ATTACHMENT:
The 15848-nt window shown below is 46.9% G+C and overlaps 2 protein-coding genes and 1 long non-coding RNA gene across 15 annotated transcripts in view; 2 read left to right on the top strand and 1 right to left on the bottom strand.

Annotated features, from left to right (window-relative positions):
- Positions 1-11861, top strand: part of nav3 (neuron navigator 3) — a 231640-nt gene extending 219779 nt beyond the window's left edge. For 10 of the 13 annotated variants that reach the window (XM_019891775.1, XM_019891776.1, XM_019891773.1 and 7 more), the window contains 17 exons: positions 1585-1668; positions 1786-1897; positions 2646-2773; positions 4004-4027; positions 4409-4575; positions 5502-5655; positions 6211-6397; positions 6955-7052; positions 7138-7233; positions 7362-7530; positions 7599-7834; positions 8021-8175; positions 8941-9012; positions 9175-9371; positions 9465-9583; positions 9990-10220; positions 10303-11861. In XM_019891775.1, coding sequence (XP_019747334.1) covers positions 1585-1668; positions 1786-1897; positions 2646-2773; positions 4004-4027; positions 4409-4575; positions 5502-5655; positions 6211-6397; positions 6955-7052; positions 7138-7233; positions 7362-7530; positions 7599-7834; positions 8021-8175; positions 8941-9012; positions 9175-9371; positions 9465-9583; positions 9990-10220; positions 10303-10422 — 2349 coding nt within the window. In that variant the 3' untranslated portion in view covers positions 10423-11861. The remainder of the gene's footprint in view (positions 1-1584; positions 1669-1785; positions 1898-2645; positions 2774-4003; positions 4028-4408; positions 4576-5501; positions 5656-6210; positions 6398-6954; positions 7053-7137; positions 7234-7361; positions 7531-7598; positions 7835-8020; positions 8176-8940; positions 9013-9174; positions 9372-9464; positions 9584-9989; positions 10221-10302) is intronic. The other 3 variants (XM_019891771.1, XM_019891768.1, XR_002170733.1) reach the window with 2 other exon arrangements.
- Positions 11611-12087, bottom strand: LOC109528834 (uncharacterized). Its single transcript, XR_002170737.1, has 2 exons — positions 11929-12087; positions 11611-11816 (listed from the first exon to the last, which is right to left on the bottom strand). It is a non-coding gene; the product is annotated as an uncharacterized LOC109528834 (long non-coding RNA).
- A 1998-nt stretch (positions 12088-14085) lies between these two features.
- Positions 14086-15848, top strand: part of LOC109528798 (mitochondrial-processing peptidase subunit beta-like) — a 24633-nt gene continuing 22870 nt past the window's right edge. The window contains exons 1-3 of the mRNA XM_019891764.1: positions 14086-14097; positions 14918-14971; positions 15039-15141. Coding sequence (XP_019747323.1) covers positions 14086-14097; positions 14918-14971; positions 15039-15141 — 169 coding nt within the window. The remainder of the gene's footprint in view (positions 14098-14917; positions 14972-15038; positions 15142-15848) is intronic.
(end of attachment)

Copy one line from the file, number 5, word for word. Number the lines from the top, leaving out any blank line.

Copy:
- A 1998-nt stretch (positions 12088-14085) lies between these two features.